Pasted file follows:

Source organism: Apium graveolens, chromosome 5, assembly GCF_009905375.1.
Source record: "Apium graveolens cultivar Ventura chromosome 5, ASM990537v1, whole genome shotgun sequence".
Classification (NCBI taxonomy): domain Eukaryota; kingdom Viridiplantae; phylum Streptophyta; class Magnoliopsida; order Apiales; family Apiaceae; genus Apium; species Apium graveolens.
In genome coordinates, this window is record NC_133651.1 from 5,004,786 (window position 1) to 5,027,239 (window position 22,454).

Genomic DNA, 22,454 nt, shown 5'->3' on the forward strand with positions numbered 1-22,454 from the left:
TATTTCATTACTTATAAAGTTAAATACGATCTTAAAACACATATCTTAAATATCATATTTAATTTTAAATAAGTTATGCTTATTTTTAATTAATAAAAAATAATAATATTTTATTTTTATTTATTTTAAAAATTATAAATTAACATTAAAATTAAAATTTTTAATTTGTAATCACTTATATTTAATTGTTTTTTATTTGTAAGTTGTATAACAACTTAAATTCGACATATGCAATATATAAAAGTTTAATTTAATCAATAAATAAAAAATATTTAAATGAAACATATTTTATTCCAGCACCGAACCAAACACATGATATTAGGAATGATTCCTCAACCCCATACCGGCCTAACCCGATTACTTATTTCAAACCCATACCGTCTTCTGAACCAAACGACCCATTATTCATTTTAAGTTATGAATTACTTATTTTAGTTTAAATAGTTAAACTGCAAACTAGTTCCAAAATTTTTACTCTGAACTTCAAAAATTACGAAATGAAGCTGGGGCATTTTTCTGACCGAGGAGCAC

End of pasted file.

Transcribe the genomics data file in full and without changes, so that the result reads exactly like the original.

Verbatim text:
Source organism: Apium graveolens, chromosome 5, assembly GCF_009905375.1.
Source record: "Apium graveolens cultivar Ventura chromosome 5, ASM990537v1, whole genome shotgun sequence".
Classification (NCBI taxonomy): domain Eukaryota; kingdom Viridiplantae; phylum Streptophyta; class Magnoliopsida; order Apiales; family Apiaceae; genus Apium; species Apium graveolens.
In genome coordinates, this window is record NC_133651.1 from 5,004,786 (window position 1) to 5,027,239 (window position 22,454).

Genomic DNA, 22,454 nt, shown 5'->3' on the forward strand with positions numbered 1-22,454 from the left:
TATTTCATTACTTATAAAGTTAAATACGATCTTAAAACACATATCTTAAATATCATATTTAATTTTAAATAAGTTATGCTTATTTTTAATTAATAAAAAATAATAATATTTTATTTTTATTTATTTTAAAAATTATAAATTAACATTAAAATTAAAATTTTTAATTTGTAATCACTTATATTTAATTGTTTTTTATTTGTAAGTTGTATAACAACTTAAATTCGACATATGCAATATATAAAAGTTTAATTTAATCAATAAATAAAAAATATTTAAATGAAACATATTTTATTCCAGCACCGAACCAAACACATGATATTAGGAATGATTCCTCAACCCCATACCGGCCTAACCCGATTACTTATTTCAAACCCATACCGTCTTCTGAACCAAACGACCCATTATTCATTTTAAGTTATGAATTACTTATTTTAGTTTAAATAGTTAAACTGCAAACTAGTTCCAAAATTTTTACTCTGAACTTCAAAAATTACGAAATGAAGCTGGGGCATTTTTCTGACCGAGGAGCAC